Judge Erich Asperschlager is late for a very important date! Oh, wait. He still has forty-five minutes.
Our reviews of Sesame Street: 20 Years And Still Counting (published September 4th, 2010), Sesame Street: Being Green (published April 6th, 2009), Sesame Street: Bert And Ernie's Great Adventures (published May 8th, 2010), Sesame Street: Bert And Ernie's Word Play (published April 9th, 2010), Sesame Street: Bye-Bye, Pacifier! (published January 1st, 2012), Sesame Street: C Is For Cookie Monster (published November 3rd, 2010), Sesame Street: Dinosaurs! (published May 26th, 2008), Sesame Street: Elmo And Abby's Birthday Fun (published June 10th, 2009), Sesame Street: Elmo's Shape Adventure (published October 16th, 2011), Sesame Street: Elmo's Travel Songs And Games (published May 8th, 2011), Sesame Street: Firefly Fun And Buggy Buddies (published June 1st, 2010), Sesame Street: Learning Letters With Elmo (published September 4th, 2011), Sesame Street: Love The Earth! (published June 4th, 2008), Sesame Street: P Is For Princess (published August 11th, 2010), Sesame Street: Preschool Is Cool! ABCs with Elmo (published July 6th, 2010), Sesame Street Spoofs! Volumes 1 and 2 (published July 10th, 2011), Sesame Street: The Best Of Elmo 2 (published May 19th, 2010), and Sesame Street: Wild Words And Outdoor Adventures (published April 17th, 2011) are also available.
"Do you like fairy tale books?"
The folks at Sesame Street got ahead of the recent Alice in Wonderland bandwagon with a 2008 retelling of Lewis Carroll's classic tale: Abby in Wonderland. The direct-to-DVD special stars one of the long-running kids' series newest Muppets, alongside some of the Street's best-known residents. Like the show that spawned it, this DVD pairs colorful settings with a healthy helping of education. Whether they're familiar with the source material or not, the story and characters should keep kids engaged, all without making parents want to dive into the nearest rabbit hole.
Abby Cadabby, added to the Sesame Street family back in 2006, is a fairy-in-training, complete with wings and a magic wand. In that short time, she has become popular enough to get her own balloon in the Macy's Thanksgiving Day Parade, and a guest spot as "Person of the Week" on ABC World News Tonight. After sharing the spotlight with her pal Elmo on several other DVD releases, Abby in Wonderland marks her first starring role.
The story begins with Abby gathering a collection of fairy tales—her favorite kind of stories—and wishing she could have a fairy tale of her own. Elmo happens by and offers to tell her one of his favorite stories: Alice in Wonderland. Not long after he begins, however, Abby falls asleep and wakes to find that Elmo has turned into a red rabbit with a waistcoat and watch. He runs off and she follows him down through a hole that leads to Wonderland. The scampering Elmo doesn't realize that her wand has fallen into his back pocket, and Abby must chase after him to get it back. Along the way, she encounters a tiny door that can only be opened with the help of a magic milk bottle, a talking flower and its "Counterpillar" companion, the disappearing/reappearing Cheshire Cookie Cat, a Hatter hosting a "T" party, who's mad because his hat doesn't fit right, and the Grouch of Hearts—a nasty fellow who refuses to return Abby's most prized possession.
The real Alice in Wonderland is kooky and fanciful, but also a little creepy. This version polishes the rough edges of the original, sanitizing some of the weirdness and removing any real sense of danger. No one threatens to cut off Abby's head; her plunge into Wonderland is accompanied by giggles rather than screams; and any anxiety that might go along with her being lost in a strange place is undercut by the knowledge that it's all happening in a dream. There's certainly a place for "scary" children's stories (parts of the original Alice included), just not on Sesame Street.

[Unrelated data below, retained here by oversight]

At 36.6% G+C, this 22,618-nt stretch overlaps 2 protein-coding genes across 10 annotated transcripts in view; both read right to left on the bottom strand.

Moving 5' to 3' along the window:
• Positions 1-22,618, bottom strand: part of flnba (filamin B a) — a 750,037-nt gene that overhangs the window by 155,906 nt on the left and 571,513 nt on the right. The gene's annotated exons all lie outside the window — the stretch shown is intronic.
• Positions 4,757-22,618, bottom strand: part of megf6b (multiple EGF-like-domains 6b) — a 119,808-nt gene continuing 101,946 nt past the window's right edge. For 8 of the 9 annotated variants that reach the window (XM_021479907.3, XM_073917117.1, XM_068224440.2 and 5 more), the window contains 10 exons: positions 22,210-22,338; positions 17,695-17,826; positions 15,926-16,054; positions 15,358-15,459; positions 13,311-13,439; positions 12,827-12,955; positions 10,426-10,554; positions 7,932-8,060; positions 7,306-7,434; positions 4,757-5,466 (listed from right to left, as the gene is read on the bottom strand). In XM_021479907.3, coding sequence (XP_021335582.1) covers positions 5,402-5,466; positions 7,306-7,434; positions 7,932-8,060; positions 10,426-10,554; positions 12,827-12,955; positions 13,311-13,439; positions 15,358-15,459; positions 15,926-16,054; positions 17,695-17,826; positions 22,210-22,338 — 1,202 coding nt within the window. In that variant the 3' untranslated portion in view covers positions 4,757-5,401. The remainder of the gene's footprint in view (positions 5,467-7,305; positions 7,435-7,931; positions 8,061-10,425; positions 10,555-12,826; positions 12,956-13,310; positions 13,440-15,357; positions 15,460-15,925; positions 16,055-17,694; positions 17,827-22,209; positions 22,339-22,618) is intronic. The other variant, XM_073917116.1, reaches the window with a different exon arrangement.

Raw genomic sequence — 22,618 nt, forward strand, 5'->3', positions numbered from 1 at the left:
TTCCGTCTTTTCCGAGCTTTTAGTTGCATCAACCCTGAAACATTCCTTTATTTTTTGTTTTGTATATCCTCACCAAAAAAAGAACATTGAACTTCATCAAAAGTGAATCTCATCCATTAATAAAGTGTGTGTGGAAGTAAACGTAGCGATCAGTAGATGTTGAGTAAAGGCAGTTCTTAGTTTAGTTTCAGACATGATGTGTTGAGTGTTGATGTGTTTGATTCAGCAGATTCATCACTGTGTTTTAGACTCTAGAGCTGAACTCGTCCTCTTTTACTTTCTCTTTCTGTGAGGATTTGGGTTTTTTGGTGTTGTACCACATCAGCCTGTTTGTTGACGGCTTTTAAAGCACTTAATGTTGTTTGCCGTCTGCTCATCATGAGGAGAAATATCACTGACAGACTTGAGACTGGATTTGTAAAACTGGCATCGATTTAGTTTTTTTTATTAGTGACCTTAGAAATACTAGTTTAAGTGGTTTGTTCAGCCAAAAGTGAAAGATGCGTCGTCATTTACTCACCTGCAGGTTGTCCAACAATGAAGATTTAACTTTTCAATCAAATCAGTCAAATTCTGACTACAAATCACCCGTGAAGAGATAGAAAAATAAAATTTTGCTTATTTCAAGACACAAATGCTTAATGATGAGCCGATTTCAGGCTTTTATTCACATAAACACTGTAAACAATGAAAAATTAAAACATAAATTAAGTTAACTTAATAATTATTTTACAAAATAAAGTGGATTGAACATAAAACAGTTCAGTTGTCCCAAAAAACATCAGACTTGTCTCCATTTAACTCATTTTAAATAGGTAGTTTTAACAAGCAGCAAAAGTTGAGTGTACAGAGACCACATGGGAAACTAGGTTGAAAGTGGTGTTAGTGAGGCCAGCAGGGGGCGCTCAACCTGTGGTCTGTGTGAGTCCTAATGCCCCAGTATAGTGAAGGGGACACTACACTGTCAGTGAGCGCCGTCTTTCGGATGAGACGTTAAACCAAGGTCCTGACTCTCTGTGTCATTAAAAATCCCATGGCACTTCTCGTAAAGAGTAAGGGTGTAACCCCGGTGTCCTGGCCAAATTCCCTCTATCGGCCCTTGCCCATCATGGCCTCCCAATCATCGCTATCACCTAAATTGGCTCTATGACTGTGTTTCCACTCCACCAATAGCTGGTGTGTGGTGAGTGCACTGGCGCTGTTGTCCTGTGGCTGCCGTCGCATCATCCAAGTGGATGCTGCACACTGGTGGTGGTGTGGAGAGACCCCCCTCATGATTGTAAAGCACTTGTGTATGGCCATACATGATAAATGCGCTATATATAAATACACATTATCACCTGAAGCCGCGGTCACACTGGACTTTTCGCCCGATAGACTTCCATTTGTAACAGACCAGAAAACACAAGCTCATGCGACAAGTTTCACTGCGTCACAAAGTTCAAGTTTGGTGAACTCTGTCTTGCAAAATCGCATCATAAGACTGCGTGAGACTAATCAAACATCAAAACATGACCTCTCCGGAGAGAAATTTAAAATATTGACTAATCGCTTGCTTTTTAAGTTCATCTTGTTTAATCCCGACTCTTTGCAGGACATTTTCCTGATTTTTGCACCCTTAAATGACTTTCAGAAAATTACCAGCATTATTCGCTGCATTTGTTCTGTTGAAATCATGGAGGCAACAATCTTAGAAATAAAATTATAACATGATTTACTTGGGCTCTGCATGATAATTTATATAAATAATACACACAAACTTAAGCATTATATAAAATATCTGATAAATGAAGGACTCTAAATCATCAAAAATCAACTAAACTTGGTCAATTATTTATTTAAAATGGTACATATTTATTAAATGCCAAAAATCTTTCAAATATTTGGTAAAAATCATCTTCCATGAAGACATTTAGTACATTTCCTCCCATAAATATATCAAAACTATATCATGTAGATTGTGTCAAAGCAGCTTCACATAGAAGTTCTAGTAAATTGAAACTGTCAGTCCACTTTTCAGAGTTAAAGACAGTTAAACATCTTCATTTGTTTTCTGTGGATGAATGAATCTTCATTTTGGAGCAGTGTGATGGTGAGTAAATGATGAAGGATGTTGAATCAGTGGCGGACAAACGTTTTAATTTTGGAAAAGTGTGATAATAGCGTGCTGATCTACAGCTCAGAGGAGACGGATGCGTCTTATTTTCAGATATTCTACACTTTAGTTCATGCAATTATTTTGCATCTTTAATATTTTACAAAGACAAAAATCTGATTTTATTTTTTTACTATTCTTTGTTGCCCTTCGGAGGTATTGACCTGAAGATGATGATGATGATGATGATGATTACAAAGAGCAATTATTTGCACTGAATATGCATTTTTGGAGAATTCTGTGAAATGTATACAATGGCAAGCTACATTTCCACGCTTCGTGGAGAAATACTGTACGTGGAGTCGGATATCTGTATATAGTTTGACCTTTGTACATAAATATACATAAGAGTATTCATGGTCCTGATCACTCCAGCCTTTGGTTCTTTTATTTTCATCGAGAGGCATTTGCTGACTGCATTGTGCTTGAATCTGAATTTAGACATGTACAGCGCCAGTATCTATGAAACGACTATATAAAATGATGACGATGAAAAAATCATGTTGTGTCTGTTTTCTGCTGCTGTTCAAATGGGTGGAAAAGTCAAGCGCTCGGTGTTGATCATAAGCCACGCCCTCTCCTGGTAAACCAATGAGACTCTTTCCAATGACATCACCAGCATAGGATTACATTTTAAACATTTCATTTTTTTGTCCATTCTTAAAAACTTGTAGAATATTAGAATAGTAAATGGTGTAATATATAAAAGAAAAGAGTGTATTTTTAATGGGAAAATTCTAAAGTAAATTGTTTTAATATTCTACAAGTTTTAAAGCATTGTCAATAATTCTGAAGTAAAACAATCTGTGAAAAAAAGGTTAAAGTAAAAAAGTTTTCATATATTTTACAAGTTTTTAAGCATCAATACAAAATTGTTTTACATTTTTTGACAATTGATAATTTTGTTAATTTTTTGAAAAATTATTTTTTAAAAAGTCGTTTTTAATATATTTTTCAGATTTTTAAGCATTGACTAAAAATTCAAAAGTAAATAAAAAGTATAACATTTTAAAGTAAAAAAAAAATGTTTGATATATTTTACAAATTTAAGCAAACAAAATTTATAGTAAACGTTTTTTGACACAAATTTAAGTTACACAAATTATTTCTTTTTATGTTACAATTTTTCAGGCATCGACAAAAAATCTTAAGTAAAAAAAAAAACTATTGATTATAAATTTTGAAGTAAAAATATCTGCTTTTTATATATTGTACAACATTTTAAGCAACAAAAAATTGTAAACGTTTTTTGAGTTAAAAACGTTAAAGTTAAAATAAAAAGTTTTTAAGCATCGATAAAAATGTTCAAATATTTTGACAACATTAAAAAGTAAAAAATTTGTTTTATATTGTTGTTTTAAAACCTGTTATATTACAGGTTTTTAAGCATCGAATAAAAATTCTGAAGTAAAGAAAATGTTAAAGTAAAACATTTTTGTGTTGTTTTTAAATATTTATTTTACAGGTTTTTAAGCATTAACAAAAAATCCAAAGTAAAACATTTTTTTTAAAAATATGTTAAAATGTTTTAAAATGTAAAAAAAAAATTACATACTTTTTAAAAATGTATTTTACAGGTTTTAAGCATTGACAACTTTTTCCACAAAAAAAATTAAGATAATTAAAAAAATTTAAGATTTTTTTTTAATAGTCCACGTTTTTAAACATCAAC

Along with lessons about rhyming, counting, and words that begin with "T," Abby in Wonderland teaches kids that being "little" is okay. At the beginning of the story, Abby can't wait to grow up. In Wonderland, she finds out that being small has its advantages. And when Oscar—taking the lone bad-guy role as the Grouch of Hearts—tries to push her around because she's little, she turns the tables on him and ultimately wins the day.
Abby in Wonderland may be for kids, but there are jokes for adults as well. In the briefest of scenes, Ernie—dressed as Tweedledum to his pal's Tweedledee—explains to Bert that, despite popular misconception, they're not actually in this story. The songs in the special, written by Mark Radice, are bright and fun, though they don't quite live up to the best tunes Sesame Street has to offer.
Abby in Wonderland is presented in full screen, with a stereo soundtrack in both English and Spanish. Although it isn't listed on the box, the DVD I reviewed also came with a bonus CD with five random Sesame Street songs from the '70s and early '80s: "Ladybugs' Picnic," "Dance Myself to Sleep," "Fuzzy and Blue," "What's the Name of That Song?," and "Proud of Me." There are no bonus features on the disc.
It's been a long time since I've watched Sesame Street. My memories of the show all center around series mainstays like The Count, Big Bird, Cookie Monster, and Bert and Ernie. Although I love those characters dearly, I'm glad to see the Street get some new blood—er…felt? Abby fills a gap on the show, speaking directly to the young female audience my daughter will one day be part of. I look forward to showing her Abby in Wonderland when that day comes.
There are a lot of bad remakes of Alice in Wonderland. This isn't one of them. Not guilty!
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Scales of Justice
Studio: Warner Bros.
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